16
    Oct 18, 2010
    Thanks! When I read about HDR I thought that the technique was impressive. then i saw some pictures, the pictures were more a prove of to what extreme's hdr's could be used. which is clearly impressive but very often not appealing. i think hdr works for me to balance highlights and shadows, but also to remove noise:)

    ideally you want hdr inside the camera. not sure if the current attempts of some manufacturers are serious attempts.
     
  12. walt_tbay

    walt_tbay Mu-43 Veteran

    322
    Aug 24, 2010
    Ontario, Canada

    I feel the same way about HDR. You can get some very nice images by using HDR in a subtle way. I've used the workflow that you've identified, except I usually use "Program mode" (note: when taking multiple exposures, program mode doesn't change the aperture setting, so you maintain the depth of field) and the Photomatix Pro plug-in for Lightroom. Here are some pictures that I've created using this technique.
     

    Attached Files:

    • Like Like x 2
  13. Hansaplast26

    Hansaplast26 Mu-43 Rookie

    16
    Oct 18, 2010
    Very impressive Walt!
     
    • Like Like x 1
  14. JoeFriday

    JoeFriday Mu-43 Regular

    88
    Jun 28, 2010
    Milwaukee, WI
    ahhh.. now it makes sense. I also didn't realize these were HDR shots, which is a compliment to your process. I'm not a fan of the unnatural look in most HDR shots. You avoided that in yours, tho.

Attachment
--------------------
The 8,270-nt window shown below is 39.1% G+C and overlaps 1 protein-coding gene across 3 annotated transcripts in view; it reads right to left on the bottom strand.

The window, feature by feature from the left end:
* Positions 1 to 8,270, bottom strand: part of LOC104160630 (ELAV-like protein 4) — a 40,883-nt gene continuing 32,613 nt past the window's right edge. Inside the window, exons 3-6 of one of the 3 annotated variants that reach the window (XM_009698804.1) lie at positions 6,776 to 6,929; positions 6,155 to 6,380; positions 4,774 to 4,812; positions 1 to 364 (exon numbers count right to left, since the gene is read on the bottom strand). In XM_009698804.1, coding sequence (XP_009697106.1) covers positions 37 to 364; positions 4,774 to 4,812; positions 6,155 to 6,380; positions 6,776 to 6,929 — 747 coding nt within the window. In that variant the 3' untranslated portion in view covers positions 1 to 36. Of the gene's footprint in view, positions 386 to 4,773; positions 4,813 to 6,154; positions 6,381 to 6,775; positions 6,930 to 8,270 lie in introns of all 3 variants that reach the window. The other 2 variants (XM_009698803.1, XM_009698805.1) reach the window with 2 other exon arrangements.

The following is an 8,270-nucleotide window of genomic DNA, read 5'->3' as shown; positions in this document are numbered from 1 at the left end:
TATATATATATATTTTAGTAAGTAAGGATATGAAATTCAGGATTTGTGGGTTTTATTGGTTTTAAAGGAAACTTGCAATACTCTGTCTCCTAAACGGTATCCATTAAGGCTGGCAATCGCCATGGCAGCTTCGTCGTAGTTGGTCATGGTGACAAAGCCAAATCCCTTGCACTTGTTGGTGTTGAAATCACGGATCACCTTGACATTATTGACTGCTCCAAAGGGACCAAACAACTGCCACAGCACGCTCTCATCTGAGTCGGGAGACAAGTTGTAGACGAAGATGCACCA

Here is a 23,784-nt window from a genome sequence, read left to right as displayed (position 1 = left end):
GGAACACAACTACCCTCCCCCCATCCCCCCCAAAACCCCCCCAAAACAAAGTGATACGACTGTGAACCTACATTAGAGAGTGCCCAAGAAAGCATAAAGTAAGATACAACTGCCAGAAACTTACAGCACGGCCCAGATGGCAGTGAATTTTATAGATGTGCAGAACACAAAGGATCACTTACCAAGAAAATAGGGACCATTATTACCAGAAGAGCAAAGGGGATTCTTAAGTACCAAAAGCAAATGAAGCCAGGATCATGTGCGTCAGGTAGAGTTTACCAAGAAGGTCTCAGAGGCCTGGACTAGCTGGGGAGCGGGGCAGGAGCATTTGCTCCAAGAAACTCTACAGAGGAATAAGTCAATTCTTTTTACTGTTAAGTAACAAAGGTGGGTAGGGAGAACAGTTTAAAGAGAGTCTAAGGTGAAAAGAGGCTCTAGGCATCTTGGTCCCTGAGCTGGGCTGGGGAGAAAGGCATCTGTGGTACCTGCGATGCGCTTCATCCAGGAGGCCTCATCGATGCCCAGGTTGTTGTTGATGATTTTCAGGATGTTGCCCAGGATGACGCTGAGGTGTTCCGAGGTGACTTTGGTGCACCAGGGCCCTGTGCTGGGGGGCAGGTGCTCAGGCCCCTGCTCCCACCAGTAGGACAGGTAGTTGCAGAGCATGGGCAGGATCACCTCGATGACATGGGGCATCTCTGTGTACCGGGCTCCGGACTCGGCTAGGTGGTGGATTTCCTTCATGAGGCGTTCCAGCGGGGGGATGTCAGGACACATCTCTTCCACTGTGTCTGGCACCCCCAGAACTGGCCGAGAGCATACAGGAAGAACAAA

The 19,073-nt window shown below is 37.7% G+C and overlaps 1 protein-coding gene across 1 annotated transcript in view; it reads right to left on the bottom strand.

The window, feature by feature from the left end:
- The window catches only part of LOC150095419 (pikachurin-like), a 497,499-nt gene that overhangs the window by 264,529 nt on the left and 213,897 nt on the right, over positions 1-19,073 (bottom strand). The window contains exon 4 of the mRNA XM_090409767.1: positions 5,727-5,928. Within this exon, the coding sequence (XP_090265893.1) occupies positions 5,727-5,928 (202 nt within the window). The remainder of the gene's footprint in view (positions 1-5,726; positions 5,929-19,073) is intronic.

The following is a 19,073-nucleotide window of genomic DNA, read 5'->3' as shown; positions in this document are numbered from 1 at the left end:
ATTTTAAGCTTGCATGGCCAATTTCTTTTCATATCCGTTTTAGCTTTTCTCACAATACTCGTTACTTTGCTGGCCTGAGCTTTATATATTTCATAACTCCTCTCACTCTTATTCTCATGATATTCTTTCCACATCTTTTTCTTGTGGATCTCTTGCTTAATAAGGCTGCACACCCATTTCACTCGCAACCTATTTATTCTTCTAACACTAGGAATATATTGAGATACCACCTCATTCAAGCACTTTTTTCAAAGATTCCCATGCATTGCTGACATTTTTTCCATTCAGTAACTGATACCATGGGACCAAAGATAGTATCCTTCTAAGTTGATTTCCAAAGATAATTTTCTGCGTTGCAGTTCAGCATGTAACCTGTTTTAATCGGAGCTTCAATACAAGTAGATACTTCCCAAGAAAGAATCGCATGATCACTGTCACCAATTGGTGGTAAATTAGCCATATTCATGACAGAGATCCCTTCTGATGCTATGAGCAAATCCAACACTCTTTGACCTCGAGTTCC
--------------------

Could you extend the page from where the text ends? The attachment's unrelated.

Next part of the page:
And you're right in starting your photoshoot about 20 minutes after sunset. That's what my photographers always did, too. My favorite shots from almost all my architectural portfolio were taken then.
     
  15. Hansaplast26

    Hansaplast26 Mu-43 Rookie

    16
    Oct 18, 2010
    Here in Holland the sunset is really great in the summer as it is very slow. on the other hand in period like these, between summer and winter, it is more difficult to find the right time:)
     
  16. Timos L

    Timos L Mu-43 Top Veteran

    721
    Dec 26, 2011
    Athens, Greece
    Timos :)
    Reviving the thread as a generic nightshots thread..

    With G3 and the 14-42 X PZ lens:

     
    • Like Like x 1
  17. Timos L

    Timos L Mu-43 Top Veteran

    721
    Dec 26, 2011
    Athens, Greece
    Timos :)
  18. Timos L

    Timos L Mu-43 Top Veteran

    721
    Dec 26, 2011
    Athens, Greece
    Timos :)
  19. Timos L

    Timos L Mu-43 Top Veteran

    721
    Dec 26, 2011
    Athens, Greece
    Timos :)
    • Like Like x 1
  20. humzai

    humzai Mu-43 Veteran

    410
    Apr 17, 2012
    Great work!